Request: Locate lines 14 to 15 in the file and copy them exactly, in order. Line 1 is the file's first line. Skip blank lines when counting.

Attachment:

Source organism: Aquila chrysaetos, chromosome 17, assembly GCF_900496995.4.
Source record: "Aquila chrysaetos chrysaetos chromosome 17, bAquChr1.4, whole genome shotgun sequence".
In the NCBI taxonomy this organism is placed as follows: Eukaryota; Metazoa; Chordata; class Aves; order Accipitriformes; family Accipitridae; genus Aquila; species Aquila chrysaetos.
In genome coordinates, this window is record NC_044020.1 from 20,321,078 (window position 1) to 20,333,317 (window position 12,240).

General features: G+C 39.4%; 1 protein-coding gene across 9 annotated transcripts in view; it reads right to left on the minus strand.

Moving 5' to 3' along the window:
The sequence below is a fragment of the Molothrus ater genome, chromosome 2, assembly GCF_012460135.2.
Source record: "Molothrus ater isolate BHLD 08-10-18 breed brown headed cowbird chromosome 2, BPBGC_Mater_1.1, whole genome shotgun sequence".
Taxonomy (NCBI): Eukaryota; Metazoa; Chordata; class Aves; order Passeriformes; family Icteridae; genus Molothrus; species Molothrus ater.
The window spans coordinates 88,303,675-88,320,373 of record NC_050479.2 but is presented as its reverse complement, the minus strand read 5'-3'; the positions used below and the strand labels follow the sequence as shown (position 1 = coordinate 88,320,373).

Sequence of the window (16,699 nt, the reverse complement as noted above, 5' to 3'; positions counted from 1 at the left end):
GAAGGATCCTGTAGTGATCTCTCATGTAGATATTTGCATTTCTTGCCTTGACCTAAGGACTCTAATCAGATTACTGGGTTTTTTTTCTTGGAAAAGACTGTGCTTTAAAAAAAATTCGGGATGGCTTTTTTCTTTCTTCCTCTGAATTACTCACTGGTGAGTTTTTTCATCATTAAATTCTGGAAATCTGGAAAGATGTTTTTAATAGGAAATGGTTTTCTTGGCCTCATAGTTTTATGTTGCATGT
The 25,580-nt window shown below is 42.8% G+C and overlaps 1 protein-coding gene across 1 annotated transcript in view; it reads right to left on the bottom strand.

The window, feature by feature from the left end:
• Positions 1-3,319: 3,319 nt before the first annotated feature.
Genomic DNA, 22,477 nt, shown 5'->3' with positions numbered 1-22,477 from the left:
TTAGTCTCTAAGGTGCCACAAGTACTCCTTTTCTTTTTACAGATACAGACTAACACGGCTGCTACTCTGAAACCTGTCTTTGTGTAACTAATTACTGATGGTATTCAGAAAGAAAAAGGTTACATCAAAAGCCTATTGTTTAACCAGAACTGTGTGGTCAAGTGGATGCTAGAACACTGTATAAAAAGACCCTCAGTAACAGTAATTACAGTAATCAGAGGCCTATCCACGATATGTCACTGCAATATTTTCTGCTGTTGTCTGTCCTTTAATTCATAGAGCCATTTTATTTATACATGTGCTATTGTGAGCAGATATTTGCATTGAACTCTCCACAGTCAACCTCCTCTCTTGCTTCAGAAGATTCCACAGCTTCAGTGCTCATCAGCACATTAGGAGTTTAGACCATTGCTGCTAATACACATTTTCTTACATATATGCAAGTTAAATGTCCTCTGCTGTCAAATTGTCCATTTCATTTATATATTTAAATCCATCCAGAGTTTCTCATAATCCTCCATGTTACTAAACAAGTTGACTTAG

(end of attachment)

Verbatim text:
The window, feature by feature from the left end:
• Positions 1-3,319: 3,319 nt before the first annotated feature.